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EP 95: Good Trouble: A Personal Account of January 6th with Officer Harry Dunn

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Content provided by Rebecca Ching, LMFT, Rebecca Ching, and LMFT. All podcast content including episodes, graphics, and podcast descriptions are uploaded and provided directly by Rebecca Ching, LMFT, Rebecca Ching, and LMFT or their podcast platform partner. If you believe someone is using your copyrighted work without your permission, you can follow the process outlined here https://player.fm/legal.

When you experience injustice, how do you respond?

Do you immediately speak up and fight back?

Maybe you get introspective and go deep into reflection, weighing out different options and scenarios before deciding how or whether to take action.

Or do you suppress your authentic emotions and maintain a facade until you have figured out your next move?

Many factors inform how you respond to threats and injustice–your values, life experiences, personality and temperament, identities, and privileges–to name just a few.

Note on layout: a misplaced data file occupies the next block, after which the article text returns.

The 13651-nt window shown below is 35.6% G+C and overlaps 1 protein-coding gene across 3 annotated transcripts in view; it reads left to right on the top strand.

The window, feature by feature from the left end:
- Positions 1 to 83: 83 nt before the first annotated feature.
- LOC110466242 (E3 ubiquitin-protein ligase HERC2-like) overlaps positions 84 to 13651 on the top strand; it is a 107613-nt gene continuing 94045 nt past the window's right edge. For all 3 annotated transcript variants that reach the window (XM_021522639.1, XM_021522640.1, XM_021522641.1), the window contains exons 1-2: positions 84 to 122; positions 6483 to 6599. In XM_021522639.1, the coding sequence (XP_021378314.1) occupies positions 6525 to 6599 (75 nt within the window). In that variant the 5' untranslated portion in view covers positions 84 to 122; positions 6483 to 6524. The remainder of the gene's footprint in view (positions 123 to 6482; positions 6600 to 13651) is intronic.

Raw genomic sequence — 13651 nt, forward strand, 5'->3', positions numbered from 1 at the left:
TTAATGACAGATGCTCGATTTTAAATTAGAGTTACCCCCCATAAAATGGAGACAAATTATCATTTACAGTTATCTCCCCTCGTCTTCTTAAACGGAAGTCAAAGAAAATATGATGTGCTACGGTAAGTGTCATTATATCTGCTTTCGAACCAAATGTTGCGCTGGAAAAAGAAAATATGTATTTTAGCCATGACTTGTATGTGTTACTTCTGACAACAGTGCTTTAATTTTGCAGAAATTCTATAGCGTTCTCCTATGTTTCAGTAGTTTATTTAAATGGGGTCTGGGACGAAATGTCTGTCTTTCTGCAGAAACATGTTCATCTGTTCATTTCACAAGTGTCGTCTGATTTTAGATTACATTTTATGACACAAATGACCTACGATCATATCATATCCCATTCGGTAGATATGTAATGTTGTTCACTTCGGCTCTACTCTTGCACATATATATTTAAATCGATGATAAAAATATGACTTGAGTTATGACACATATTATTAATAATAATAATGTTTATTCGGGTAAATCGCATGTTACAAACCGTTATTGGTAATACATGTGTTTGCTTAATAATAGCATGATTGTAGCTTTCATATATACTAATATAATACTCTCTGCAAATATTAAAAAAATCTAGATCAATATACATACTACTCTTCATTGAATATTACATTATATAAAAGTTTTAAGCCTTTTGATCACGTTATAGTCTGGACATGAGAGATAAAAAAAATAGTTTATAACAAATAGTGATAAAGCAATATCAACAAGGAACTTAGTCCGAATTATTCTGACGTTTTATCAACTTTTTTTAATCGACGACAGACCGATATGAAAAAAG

Today’s guest moved me profoundly with his responses in the days, weeks, and months following the January 6th insurrection in the face of many critics, threats, and risks. Not speaking up would have felt inauthentic for him, leaving him feeling out of alignment.

New York Times best selling author, Harry Dunn,served in the United States Capitol Police from 2008 to 2023. He has been on duty for presidential inaugurations, joint sessions of Congress, State of the Union addresses as well as hundreds of peaceful protests and demonstrations.

For his role defending the Capitol on January 6, 2021, Dunn received the Presidential Citizens Medal, the Congressional Gold Medal, the Capitol Police Service Medal, the Capitol Police Achievement Medal, the Gus Heningburg Award from the African American Chamber of Commerce in New Jersey, and the Concerned Black Men Award. He has been outspoken about his experience, testifying in congressional hearings and speaking in the media about the violence he experienced that day and its aftermath.

His memoir, Standing My Ground: A Capitol Officer’s Fight for Accountability and Good Trouble After January 6th provides a firsthand account of what happened that day and the ramifications it has on our political and legal systems, democracy, communities, and individuals.

Listen to the full episode to hear:

  • How Officer Dunn knew he needed to move from isolated and processing the events to speaking out
  • How Officer Dunn has navigated using his anger a purposeful force
  • The fine balancing act of speaking as a citizen versus as a Capitol Police officer as he took his story public
  • How speaking out and testifying at trials and in front of Congress was both a painful and ultimately healing experience
  • The values and faith in democracy that keep Officer Dunn going back to work at the Capitol

Learn more about Office Harry Dunn:

Learn more about Rebecca:

Resources: